Almanac Cricket – Blind Deaf and Clueless: A Modest Proposal

Cricket is a game that pits two utterly dissimilar modes of play, batting and bowling, against each other, with fielding mediating the exchange. Have a think about that for a second. Furthermore cricket allows the contest to go on for many hours, sometimes between one bowler and one batsman. Few other sports allow such a contest and none allow it to go on for long. What is the result of this?

We have all seen bowlers ruthlessly targeted by batsmen in an attempt to hit them out of the series. Bowlers similarly attack batsmen, the unfortunate Trott was the last Ashes victim of a concerted attack by a ‘pack’ of bowlers. This cannot happen in a sport like baseball where the balance of the contest between the batter and pitcher teeters on a knife edge: three strikes and you are out, a home run and you are in the sheds.

The Laws of Cricket, owned and cared for by the MCC, have to regulate this contest between batting and bowling in all cricket games, these most usual contests. There are some of the Laws that reflect the unusual nature of cricket i.e. the requirement of a balance between batting and bowling but there are five basic principles that can be applied to laws of all sports.


1.     Makes the game better to play

2.     Makes the game better to watch

3.     Makes the game safer

4.     The players must eventually come in favour of it

5.     Can be ‘umpired’

One of the five principles that is of great interest to me (remember I umpire cricket and have actually read the “holding the ball” rule used in the AFL) is that the law must be able to be applied by the officials. There is a second part of this fifth principle that any law change should make the umpiring easier and this will be made clearer as I discuss both cricket and footy.

This weekend, out in Fawkner Park, I applied Law 42.12. Bowler running on protected area after delivering the ball. It’s quite a simple Law but most cricketers have never thought of why it is in the Laws, rather than being a ‘local’ rule brought in by each association. They assume Law 42.12 is there to protect the pitch. The Laws are designed to regulate all cricket but nearly all cricket matches are played on artificial surfaces, or are played weekend to weekend, and so damage to the pitch does not enter the equation. If the MCC were only worried about damage to the pitch they would leave such a rule up to each association to enact it where it was necessary.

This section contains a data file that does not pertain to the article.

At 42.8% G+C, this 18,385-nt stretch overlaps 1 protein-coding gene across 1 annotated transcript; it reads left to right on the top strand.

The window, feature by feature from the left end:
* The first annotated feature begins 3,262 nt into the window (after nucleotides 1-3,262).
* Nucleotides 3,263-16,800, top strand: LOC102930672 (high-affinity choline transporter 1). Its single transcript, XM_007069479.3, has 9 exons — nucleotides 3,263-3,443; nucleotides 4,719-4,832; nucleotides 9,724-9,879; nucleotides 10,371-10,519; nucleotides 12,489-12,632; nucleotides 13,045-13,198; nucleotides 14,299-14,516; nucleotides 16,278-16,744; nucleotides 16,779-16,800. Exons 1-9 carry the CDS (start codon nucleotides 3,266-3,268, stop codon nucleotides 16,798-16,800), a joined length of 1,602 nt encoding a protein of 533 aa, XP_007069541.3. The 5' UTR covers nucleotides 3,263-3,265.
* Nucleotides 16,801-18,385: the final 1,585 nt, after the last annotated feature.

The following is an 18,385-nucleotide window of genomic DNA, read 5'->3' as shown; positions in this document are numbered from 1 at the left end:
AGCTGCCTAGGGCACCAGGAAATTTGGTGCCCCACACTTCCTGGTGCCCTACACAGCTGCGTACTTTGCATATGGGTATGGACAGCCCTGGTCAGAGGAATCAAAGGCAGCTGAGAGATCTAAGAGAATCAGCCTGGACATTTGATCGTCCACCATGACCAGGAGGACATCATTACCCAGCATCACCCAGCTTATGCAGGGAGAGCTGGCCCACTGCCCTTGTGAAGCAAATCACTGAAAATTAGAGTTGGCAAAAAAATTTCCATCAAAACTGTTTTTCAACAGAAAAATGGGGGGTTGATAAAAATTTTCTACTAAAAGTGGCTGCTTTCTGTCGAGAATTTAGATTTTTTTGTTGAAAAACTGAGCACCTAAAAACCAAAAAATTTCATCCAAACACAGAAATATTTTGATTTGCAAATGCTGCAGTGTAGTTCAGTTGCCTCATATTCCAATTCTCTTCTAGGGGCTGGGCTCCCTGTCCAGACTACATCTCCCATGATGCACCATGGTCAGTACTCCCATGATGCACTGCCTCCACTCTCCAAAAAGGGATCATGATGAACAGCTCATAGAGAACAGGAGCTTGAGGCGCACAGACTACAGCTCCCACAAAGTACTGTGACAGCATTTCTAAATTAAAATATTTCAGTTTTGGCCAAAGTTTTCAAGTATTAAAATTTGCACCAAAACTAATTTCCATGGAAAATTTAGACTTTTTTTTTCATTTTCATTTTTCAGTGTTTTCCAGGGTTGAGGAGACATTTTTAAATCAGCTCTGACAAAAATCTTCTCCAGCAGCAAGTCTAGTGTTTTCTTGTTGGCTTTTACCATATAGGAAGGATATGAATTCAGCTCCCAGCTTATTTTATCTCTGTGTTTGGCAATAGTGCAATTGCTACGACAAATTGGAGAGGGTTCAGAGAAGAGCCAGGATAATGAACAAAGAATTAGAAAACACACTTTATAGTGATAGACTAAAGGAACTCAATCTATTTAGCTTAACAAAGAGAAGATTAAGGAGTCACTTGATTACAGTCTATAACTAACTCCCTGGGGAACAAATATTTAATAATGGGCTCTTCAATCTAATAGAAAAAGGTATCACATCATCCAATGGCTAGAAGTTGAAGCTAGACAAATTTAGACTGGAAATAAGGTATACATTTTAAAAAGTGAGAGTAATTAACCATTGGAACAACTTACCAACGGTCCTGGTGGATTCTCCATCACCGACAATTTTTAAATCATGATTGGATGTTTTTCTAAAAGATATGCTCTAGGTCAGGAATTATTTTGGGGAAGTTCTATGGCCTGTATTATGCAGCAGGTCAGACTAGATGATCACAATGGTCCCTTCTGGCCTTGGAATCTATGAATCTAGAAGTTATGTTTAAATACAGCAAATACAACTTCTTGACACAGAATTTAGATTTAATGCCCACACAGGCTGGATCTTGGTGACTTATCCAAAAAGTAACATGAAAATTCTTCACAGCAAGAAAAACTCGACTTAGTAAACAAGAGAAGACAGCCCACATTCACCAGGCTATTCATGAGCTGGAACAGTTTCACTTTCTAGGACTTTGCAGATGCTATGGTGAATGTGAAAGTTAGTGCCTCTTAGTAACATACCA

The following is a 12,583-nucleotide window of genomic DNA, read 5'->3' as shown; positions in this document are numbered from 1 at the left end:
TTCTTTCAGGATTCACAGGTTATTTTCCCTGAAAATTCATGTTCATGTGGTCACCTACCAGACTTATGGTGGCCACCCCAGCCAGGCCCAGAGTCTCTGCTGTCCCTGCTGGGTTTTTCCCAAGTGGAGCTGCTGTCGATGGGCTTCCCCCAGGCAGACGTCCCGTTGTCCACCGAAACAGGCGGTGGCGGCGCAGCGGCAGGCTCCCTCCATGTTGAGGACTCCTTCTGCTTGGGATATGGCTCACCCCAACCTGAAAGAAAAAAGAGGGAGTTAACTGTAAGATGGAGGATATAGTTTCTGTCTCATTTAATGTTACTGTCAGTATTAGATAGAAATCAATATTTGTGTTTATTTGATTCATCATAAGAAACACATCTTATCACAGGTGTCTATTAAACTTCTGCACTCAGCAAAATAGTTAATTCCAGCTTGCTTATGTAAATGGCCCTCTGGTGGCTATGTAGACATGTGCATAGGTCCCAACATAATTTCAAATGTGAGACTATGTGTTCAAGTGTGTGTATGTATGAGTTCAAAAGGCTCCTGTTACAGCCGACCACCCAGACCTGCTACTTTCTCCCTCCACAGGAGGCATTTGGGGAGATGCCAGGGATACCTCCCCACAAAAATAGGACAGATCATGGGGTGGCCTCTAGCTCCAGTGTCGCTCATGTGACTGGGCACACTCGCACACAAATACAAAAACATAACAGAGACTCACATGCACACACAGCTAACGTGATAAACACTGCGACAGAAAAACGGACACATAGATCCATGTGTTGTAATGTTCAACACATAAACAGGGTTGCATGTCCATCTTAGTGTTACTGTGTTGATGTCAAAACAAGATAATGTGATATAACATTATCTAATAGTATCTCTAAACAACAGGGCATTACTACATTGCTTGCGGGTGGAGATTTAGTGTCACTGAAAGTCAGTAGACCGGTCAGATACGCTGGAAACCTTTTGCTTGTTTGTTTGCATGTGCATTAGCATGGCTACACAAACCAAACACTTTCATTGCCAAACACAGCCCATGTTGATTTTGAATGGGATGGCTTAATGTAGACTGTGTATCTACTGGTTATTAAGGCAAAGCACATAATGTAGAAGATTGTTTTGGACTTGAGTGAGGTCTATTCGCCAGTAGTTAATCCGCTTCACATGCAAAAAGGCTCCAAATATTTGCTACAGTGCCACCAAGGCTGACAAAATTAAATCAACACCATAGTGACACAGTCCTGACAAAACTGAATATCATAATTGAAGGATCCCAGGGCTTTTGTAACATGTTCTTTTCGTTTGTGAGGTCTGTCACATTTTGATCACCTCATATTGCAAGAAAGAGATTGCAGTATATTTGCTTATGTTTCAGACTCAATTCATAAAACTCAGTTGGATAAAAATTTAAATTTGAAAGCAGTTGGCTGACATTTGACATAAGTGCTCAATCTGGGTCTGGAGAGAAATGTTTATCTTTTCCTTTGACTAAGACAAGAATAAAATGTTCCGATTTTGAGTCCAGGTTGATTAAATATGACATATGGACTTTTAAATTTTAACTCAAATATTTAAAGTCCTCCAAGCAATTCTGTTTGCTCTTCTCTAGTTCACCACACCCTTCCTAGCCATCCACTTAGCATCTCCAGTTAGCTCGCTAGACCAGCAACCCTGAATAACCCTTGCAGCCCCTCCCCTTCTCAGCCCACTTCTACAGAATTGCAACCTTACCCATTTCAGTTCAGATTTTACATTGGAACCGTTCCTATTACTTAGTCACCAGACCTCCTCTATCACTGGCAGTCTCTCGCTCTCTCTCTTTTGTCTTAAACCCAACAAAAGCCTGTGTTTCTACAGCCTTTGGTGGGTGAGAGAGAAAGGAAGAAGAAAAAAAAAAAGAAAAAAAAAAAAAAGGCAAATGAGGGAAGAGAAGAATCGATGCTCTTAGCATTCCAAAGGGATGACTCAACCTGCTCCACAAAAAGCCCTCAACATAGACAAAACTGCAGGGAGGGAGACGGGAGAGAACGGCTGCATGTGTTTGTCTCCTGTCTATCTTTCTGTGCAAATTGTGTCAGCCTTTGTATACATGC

The salient point is that without this rule the umpire would not have the wonderful unimpeded view down the wicket. Bowlers would get in the way. We ‘sell’ umpiring to prospective umpires by saying ‘come and get the best seat in the house’. Cricket is a game where the action, well most of the action, happens stump to stump. Its makes it a great game for TV and I wonder if you could design a better game for TV. This field of action also makes cricket easier to umpire but the bowlers have to get out of the bloody way.

I had a new umpire (Tanvir) with me on Saturday, who I was most impressed with. I had warned a bloke twice for running into the protected zone which meant if he did it again the bowler would be removed from the attack. The bowler came on at the other end and Tanvir came over to me to check that this bloke was on his last chance. Tanvir also warned another bowler for running into the protected zone. This is something that few park umpires ever do, as most wouldn’t know the rule, or could be bothered to look. You don’t become a popular umpire if you enforce this rule so most umpires allow bowlers to bowl illegally all year. This becomes a problem when the bowler comes up to a proper umpire in the grand final and cannot get out of his illegal method of bowling.

AFL footy, in comparison to cricket,  is a terrible game to umpire. It has the worst player to umpire ratio of all major sports. It has the largest field, with an enormous number of players and no off side rule. The action therefore can only be described as chaotic and the players get in the way of umpires’ view all the time. We need a new rule in the AFL which means that all players must throw themselves to the ground when they come between the umpires and the play.

This will make the game much easier to umpire (see principle 5) but I am not sure that I can bend it to obey the first four.



  1. Worth a pre-season trial at the very least, Phil

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